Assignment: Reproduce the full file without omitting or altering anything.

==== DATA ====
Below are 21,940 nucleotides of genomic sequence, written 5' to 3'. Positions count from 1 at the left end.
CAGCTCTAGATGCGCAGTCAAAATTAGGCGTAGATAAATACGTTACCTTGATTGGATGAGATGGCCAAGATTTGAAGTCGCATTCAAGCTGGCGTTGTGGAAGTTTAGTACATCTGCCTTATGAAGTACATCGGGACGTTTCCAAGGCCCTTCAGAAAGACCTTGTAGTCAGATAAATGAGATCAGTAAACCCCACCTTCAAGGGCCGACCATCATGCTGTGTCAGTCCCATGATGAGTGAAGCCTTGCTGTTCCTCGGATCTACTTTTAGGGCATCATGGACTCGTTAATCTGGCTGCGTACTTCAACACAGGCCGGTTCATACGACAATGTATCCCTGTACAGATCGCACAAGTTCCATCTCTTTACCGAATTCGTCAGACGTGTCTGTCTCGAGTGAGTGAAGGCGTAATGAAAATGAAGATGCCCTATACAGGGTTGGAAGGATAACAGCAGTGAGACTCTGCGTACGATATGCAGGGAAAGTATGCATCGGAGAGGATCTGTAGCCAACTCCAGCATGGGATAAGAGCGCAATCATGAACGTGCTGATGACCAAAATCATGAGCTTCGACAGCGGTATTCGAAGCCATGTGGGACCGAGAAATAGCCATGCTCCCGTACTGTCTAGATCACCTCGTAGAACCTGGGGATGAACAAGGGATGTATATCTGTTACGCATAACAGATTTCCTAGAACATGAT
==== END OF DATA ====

Below are 21,940 nucleotides of genomic sequence, written 5' to 3'. Positions count from 1 at the left end.
CAGCTCTAGATGCGCAGTCAAAATTAGGCGTAGATAAATACGTTACCTTGATTGGATGAGATGGCCAAGATTTGAAGTCGCATTCAAGCTGGCGTTGTGGAAGTTTAGTACATCTGCCTTATGAAGTACATCGGGACGTTTCCAAGGCCCTTCAGAAAGACCTTGTAGTCAGATAAATGAGATCAGTAAACCCCACCTTCAAGGGCCGACCATCATGCTGTGTCAGTCCCATGATGAGTGAAGCCTTGCTGTTCCTCGGATCTACTTTTAGGGCATCATGGACTCGTTAATCTGGCTGCGTACTTCAACACAGGCCGGTTCATACGACAATGTATCCCTGTACAGATCGCACAAGTTCCATCTCTTTACCGAATTCGTCAGACGTGTCTGTCTCGAGTGAGTGAAGGCGTAATGAAAATGAAGATGCCCTATACAGGGTTGGAAGGATAACAGCAGTGAGACTCTGCGTACGATATGCAGGGAAAGTATGCATCGGAGAGGATCTGTAGCCAACTCCAGCATGGGATAAGAGCGCAATCATGAACGTGCTGATGACCAAAATCATGAGCTTCGACAGCGGTATTCGAAGCCATGTGGGACCGAGAAATAGCCATGCTCCCGTACTGTCTAGATCACCTCGTAGAACCTGGGGATGAACAAGGGATGTATATCTGTTACGCATAACAGATTTCCTAGAACATGAT